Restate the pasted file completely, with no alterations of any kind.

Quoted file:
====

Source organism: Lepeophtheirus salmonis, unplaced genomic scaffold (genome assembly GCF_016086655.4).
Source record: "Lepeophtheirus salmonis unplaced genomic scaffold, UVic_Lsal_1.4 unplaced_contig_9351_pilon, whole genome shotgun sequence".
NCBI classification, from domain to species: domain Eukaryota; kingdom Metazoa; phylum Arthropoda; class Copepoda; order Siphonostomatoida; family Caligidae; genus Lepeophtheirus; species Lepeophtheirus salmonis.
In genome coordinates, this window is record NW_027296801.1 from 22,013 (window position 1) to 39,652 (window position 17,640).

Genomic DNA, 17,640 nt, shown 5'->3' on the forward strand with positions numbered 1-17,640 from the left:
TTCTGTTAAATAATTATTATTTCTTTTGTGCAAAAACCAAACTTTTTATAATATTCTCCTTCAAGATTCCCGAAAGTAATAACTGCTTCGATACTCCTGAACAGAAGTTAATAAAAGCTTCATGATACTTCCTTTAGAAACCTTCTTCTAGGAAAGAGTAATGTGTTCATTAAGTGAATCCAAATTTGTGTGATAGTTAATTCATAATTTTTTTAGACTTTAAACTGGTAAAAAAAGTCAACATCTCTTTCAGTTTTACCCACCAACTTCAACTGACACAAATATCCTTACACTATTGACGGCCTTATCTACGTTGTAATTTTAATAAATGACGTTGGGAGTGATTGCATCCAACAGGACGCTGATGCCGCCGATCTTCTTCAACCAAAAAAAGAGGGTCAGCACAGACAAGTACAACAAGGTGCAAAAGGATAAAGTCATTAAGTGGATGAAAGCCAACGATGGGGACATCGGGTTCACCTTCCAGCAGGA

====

Source organism: Lepeophtheirus salmonis, unplaced genomic scaffold (genome assembly GCF_016086655.4).
Source record: "Lepeophtheirus salmonis unplaced genomic scaffold, UVic_Lsal_1.4 unplaced_contig_9351_pilon, whole genome shotgun sequence".
NCBI classification, from domain to species: domain Eukaryota; kingdom Metazoa; phylum Arthropoda; class Copepoda; order Siphonostomatoida; family Caligidae; genus Lepeophtheirus; species Lepeophtheirus salmonis.
In genome coordinates, this window is record NW_027296801.1 from 22,013 (window position 1) to 39,652 (window position 17,640).

Genomic DNA, 17,640 nt, shown 5'->3' on the forward strand with positions numbered 1-17,640 from the left:
TTCTGTTAAATAATTATTATTTCTTTTGTGCAAAAACCAAACTTTTTATAATATTCTCCTTCAAGATTCCCGAAAGTAATAACTGCTTCGATACTCCTGAACAGAAGTTAATAAAAGCTTCATGATACTTCCTTTAGAAACCTTCTTCTAGGAAAGAGTAATGTGTTCATTAAGTGAATCCAAATTTGTGTGATAGTTAATTCATAATTTTTTTAGACTTTAAACTGGTAAAAAAAGTCAACATCTCTTTCAGTTTTACCCACCAACTTCAACTGACACAAATATCCTTACACTATTGACGGCCTTATCTACGTTGTAATTTTAATAAATGACGTTGGGAGTGATTGCATCCAACAGGACGCTGATGCCGCCGATCTTCTTCAACCAAAAAAAGAGGGTCAGCACAGACAAGTACAACAAGGTGCAAAAGGATAAAGTCATTAAGTGGATGAAAGCCAACGATGGGGACATCGGGTTCACCTTCCAGCAGGA